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The healing power of coltsfoot

  1. Coltsfoot grows to about 30 centimeters high and has yellow flowers. It likes to grow on roadsides and slopes and sometimes between the grass. You also see it a lot on freshly turned pieces of land; it is a pioneer plant. Originally this plant only grows in Europe and parts of Asia. Coltsfoot has been successfully introduced in North and South America. Coltsfoot is a plant used in phytotherapy, the form of herbal medicine supported by modern research.


  1. Coltsfoot in folk medicine Coltsfoot food and drink Naming Active substances Coltsfoot for lung and throat problems Coltsfoot in emphysematic bronchitis Dose and safety Coltsfoot prohibited Visit a doctor or herbalist

Coltsfoot in folk medicine

  1. In folk medicine coltsfoot is a remedy for urinary tract infections, fever and fatigue. It is also used as an antispasmodic. In Austria, this medicinal plant is traditionally used for respiratory and skin disorders, movement disorders, viral infections, flu, colds, fever, rheumatism and gout. Externally, this plant is applicable in folk medicine as a wound herb on abscesses and ulcers. Because coltsfoot was used for a long time in folk medicine, this plant has been scientifically researched for medicinal properties. These are described below.

Coltsfoot food and drink

  1. The young leaves and flowers of coltsfoot are edible. You can use them in soups, salads and as a side vegetable. The taste of the leaves is slightly bitter, but the bitterness disappears after cooking. As a dried powder, the leaf can serve as an additive in a herbal salt. The dried leaves are also pulverized and used as a salt substitute. Coltsfoot root can be saccharified by keeping it in syrup for a long time; this way you get a natural sweet. The dried leaves and flowers are an excellent herb for making tea that tastes a bit like licorice.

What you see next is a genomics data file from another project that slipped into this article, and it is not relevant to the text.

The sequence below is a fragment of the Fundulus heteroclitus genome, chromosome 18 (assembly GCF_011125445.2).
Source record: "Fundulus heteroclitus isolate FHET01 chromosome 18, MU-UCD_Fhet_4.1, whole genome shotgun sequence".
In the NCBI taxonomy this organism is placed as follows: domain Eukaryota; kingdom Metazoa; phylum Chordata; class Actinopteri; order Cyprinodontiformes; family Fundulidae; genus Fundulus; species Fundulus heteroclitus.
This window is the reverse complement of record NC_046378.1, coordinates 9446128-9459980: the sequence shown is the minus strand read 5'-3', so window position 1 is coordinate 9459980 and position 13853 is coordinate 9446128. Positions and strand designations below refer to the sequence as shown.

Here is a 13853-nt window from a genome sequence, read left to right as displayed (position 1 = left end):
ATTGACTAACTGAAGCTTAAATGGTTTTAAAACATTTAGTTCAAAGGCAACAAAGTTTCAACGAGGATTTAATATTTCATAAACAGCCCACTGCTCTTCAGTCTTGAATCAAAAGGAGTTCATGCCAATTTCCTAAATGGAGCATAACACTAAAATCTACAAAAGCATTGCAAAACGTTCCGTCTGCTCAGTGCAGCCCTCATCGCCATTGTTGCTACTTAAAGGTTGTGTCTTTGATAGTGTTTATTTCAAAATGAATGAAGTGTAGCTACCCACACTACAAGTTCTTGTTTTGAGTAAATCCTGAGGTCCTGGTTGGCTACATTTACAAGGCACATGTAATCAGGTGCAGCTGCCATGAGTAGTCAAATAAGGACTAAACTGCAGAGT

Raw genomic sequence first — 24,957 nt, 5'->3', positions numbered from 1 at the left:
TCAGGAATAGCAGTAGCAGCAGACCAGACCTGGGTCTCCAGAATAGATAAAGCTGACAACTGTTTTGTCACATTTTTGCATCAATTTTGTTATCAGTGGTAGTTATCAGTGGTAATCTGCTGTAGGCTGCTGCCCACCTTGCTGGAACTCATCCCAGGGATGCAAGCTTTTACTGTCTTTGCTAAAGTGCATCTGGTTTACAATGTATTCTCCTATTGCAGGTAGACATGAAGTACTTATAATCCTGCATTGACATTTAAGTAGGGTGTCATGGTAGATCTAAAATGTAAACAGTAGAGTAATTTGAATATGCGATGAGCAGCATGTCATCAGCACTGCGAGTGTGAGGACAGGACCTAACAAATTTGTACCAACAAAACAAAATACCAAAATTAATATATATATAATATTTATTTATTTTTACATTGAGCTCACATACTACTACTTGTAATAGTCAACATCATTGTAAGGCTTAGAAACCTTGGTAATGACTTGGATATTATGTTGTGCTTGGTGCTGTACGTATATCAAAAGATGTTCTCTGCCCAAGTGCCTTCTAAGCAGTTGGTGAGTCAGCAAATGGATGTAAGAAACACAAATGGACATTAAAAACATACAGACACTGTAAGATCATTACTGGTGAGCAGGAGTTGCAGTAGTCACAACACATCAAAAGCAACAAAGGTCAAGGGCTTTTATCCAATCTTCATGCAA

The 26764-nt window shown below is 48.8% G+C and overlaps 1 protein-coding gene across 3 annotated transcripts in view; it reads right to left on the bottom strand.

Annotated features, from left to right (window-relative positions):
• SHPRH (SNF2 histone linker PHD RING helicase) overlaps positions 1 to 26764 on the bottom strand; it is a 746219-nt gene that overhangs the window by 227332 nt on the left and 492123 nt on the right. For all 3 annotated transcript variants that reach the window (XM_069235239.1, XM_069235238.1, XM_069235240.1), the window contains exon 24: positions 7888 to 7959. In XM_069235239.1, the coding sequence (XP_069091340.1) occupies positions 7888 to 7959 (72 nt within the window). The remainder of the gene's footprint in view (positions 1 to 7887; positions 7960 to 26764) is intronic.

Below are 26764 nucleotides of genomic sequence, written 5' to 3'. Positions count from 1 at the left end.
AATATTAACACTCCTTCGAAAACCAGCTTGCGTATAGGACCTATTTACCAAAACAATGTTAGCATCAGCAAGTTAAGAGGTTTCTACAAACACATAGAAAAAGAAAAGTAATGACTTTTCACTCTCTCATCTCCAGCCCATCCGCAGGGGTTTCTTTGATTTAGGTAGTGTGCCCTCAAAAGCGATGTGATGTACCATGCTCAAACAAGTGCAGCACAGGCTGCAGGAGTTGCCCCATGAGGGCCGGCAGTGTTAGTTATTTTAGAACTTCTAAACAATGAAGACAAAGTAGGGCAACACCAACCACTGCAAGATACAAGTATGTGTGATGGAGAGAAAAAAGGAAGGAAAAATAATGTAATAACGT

1. In Latin coltsfoot is called Tussilago farfara. Tussilago is a composition of tussis which means 'cough' and agere, which is Latin for expel. The plant was given this name because it expels the cough. Farfara means 'hoof of the foal'. The Dutch name is a translation of this. The blade is in the shape of a small horseshoe, that is, a horse's hoof.

Active ingredients

  1. The leaves of coltsfoot are mainly used for phytotherapeutic purposes and less often the flowers. It contains the following important active ingredients: mucilages, tannins, bitter substances, essential oil, pyrrolizidine alkaloids, senkirkine, senecionine, tussilagine, isotussilagine, triterpenes, minerals, flavonoids, carotenoids and zinc.

Coltsfoot for lung and throat problems

  1. Coltsfoot has mucilages. These substances have a soothing effect on mucous membranes. In the case of coltsfoot, the mucilages act as expectorants; Excessive and tough mucus is more easily coughed loose. They then make way for less viscous mucilages. This makes it a cough suppressant. In addition, the polysaccharides have an anti-inflammatory effect. They also increase resistance and relieve cramps. This laundry list of medicinal activities is a reason for phytotherapists to prescribe coltsfoot for the following indications:

Coltsfoot in emphysematic bronchitis

  1. The bitter substances turn coltsfoot into a tonic. In combination with the easier coughing-up of mucus, coltsfoot is therefore a good remedy for emphysematic bronchitis; that is a chronic respiratory infection with lung tissue loss. It can be used by drinking coltsfoot tea with honey in the morning. However, do this on a cure basis; with prolonged daily use, pyrrollizidine alkaloids can cause side effects.

Dose and Safety

  1. There are a number of ways to use this medicinal plant.

Coltsfoot prohibited

  1. A pregnant woman drank coltsfoot tea daily. Her child died of liver disease. That was because of the pyrrolizidine alkaloids. Germany and Austria immediately decided to ban the use of the plant. After that a variant of coltsfoot was bred in which the pyrrolizidine alkaloids are no longer present; it can simply be taken safely. Incidentally, the young child who died is the only occurrence in history while people die daily from regular drugs.

Visit a doctor or herbalist

  1. Much of the information about the medicinal plant mentioned in this article comes from Geert Verhelst's book Great Handbook of Medicinal Plants. That is a handbook in phytotherapy. However, it is not suitable for self-healing. Anyone who is bothered by something should visit a doctor or phytotherapist for a proper diagnosis and choice of the best remedies, tailored to your personal situation. The knowledge and science mentioned here is of a purely informational nature.

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